Years ago, as a young associate editor for Contract magazine, I went to my first NeoCon trade show in Chicago at The Merchandise Mart. I was assigned to visit about 15 showrooms, find the marketing VP or president, introduce myself, and make conversation.
Being an introvert by nature, this wasn't comfortable for me at first. But I learned how to do it.
This weekend, many of you are heading to the Healthcare Design conference in Orlando, FL. You'll be attending education sessions, going on facility tours, visiting companies in the trade show, participating in meetings, going out to dinner, and attending special events and receptions.
You'll also be having a lot of business conversations -- with colleagues, clients, and other individuals who you'll meet for the first time at conference.
How can you make the most out of these conversations? So that you walk away having learned something, with a great new idea, or a business connection? Here are 6 suggestions (shamelessly ripped off from a recent Michael Hyatt podcast):
1. Be intentional. Approach every conversation with the goal of having a good conversation.
2. Use open-ended questions. Ones that require more than just one word answers. Examples: "What did you learn today that you can take back to your office and use Monday morning?" "What are you doing in your work or life that is really exciting right now?"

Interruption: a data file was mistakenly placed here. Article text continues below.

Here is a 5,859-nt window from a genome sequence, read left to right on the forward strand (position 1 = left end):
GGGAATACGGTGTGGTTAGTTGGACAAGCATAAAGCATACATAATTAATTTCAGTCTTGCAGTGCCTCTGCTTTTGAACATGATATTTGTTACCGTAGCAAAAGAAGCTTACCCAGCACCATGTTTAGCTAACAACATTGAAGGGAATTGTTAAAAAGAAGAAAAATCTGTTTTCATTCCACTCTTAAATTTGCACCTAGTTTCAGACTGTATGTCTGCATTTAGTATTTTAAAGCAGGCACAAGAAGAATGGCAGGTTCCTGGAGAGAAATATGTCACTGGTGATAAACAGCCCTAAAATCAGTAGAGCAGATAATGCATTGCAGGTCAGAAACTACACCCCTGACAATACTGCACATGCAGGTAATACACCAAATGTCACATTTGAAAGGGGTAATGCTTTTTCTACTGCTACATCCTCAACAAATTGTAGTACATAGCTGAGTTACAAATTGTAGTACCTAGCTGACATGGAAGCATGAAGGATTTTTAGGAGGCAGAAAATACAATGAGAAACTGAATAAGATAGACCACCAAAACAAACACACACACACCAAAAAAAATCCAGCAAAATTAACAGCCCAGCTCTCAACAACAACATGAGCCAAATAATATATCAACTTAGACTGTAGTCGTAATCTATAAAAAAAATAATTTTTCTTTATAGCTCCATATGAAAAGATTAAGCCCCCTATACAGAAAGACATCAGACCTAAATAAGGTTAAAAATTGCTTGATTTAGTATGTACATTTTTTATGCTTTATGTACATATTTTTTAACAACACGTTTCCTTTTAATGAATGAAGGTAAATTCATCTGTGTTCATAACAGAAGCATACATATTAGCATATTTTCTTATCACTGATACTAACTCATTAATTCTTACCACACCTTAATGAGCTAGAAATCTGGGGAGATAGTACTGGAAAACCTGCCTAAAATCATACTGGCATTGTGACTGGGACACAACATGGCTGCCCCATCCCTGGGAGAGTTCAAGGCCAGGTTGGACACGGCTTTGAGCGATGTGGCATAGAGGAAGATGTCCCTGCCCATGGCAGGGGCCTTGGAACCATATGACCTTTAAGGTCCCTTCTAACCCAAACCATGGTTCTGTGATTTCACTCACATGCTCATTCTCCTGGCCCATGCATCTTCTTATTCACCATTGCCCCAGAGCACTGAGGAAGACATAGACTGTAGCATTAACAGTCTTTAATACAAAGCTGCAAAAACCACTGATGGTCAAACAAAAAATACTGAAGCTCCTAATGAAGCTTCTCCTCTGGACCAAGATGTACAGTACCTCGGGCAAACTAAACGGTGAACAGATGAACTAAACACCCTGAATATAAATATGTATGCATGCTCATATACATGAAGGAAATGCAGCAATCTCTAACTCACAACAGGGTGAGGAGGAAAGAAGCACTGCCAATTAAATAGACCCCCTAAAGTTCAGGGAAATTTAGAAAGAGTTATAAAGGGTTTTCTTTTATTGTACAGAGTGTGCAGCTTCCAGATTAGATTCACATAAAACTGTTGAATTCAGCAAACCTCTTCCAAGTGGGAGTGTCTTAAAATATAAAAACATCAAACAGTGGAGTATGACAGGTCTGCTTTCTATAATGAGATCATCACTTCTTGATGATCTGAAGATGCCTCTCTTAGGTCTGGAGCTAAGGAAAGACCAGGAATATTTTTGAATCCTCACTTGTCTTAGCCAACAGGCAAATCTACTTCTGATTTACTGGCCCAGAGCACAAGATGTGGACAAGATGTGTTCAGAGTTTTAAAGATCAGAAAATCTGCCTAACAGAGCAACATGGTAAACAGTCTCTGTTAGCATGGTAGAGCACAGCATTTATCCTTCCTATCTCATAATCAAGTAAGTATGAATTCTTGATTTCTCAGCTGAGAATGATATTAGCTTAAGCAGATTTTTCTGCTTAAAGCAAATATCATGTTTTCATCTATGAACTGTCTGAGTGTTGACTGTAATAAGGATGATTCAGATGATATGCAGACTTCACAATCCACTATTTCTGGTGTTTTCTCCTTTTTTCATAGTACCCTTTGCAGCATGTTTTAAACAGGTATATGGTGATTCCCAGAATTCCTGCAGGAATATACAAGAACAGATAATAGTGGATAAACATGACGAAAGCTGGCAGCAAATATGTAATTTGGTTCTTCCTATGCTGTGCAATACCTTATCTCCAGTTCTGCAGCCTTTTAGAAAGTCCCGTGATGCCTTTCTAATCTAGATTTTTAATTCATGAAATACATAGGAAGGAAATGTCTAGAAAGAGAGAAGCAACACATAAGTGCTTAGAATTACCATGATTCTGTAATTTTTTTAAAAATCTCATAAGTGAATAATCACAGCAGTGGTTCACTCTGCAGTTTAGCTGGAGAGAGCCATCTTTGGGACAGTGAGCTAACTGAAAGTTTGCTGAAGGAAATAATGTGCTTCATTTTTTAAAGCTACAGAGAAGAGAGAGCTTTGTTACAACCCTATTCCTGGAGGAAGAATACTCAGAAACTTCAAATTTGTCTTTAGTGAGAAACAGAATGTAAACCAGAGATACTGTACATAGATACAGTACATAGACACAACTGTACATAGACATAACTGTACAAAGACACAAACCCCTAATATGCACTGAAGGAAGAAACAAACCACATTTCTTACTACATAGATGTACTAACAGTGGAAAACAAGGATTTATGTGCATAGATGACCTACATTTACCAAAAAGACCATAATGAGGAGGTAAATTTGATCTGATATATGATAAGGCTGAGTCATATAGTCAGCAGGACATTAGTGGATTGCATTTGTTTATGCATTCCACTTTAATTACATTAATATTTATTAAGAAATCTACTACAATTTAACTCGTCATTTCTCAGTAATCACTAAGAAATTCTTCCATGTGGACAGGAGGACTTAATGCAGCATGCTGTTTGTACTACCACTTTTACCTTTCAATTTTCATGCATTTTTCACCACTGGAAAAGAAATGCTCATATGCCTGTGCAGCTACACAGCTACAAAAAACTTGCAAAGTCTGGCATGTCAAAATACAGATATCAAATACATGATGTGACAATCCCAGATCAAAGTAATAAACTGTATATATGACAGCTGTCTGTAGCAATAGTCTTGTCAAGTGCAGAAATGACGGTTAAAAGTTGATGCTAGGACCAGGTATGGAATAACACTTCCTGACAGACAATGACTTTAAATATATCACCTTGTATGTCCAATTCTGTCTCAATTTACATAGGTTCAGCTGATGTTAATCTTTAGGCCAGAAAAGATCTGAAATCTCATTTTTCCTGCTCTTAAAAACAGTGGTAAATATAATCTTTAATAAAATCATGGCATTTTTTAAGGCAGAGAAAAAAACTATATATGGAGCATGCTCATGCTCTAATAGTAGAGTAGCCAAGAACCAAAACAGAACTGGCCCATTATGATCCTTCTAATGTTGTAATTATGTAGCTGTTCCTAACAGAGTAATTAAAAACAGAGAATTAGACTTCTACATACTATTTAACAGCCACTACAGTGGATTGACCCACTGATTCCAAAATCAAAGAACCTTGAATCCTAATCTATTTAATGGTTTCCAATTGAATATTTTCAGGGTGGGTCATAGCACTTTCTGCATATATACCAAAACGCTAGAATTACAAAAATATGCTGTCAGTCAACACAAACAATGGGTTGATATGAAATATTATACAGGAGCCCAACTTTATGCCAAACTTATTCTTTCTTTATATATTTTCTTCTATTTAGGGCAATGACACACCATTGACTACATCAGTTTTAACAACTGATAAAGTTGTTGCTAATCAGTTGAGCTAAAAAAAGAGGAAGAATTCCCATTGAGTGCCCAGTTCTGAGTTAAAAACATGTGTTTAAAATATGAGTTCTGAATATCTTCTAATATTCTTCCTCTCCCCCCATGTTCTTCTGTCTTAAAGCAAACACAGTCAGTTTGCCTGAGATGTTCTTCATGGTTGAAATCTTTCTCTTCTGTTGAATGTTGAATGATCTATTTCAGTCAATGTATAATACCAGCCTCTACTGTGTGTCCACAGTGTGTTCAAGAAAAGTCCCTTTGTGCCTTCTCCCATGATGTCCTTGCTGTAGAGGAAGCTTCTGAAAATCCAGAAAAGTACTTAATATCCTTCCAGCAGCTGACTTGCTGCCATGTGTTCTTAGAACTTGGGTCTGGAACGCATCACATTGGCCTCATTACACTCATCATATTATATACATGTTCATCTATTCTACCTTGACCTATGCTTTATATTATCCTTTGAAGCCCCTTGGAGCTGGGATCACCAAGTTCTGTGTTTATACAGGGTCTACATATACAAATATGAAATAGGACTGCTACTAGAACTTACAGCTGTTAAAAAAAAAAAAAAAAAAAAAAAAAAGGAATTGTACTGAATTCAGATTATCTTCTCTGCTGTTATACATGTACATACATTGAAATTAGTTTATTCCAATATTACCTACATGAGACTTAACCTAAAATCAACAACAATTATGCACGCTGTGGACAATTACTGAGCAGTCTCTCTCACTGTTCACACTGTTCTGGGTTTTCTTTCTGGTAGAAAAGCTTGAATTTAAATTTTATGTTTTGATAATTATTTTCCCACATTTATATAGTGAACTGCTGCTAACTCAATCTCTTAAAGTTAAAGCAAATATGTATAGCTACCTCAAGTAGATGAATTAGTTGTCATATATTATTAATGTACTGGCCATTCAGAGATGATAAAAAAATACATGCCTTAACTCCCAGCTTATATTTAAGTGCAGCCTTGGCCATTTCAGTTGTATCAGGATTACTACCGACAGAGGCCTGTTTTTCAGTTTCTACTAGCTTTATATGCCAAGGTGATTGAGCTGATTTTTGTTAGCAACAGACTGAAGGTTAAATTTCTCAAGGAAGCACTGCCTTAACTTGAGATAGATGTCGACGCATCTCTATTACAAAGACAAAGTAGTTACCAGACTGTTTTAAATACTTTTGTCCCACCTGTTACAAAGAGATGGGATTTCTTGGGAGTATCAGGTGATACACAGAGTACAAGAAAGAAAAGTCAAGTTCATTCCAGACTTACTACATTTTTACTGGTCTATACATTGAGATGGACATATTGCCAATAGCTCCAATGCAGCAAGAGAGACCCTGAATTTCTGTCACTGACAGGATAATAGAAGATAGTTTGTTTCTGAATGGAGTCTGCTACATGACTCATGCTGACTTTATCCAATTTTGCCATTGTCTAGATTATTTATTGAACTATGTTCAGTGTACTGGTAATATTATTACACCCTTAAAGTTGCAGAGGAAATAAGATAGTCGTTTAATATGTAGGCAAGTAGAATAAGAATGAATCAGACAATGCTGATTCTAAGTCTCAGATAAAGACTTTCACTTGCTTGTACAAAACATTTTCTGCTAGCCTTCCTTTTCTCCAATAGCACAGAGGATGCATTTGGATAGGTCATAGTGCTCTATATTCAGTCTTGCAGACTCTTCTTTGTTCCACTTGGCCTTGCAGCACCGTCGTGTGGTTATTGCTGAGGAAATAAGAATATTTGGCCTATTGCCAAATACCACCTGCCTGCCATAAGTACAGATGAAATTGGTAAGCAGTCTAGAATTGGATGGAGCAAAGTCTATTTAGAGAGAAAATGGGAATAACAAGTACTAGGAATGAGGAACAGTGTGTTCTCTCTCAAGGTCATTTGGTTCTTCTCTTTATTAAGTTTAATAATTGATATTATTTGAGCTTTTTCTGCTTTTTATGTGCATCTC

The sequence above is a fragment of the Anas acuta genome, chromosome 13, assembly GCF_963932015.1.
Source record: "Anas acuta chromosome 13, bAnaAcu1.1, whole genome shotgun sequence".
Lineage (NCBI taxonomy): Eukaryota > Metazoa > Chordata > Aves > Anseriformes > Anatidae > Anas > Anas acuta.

3. Ask a second question. A follow-up to your first question so you can dig deeper into the conversation. Reporters know how to do this. Think like a reporter.
4. Draw out quieter people. If you're at a small group gathering, like a business dinner or get-to-know-you meeting, there's always someone who doesn't jump into the conversation. But often, it's that person who has the most interesting thing to say.
5. Don't "one up" people. The most insulting thing you can do to someone is to top their story with one of your own. It signals that you're not really hearing or processing what they are saying, and that you are more important than them. And that's really boring.
6. Do more listening than talking. This is really hard to do for many of us. But, there's a reason you have two ears and only one mouth.
Also, don't be afraid to ask personal questions or delve into topics of the day. People love to talk about their kids, interests, favorite sports teams, etc. -- and it gives you some insight into their personality.
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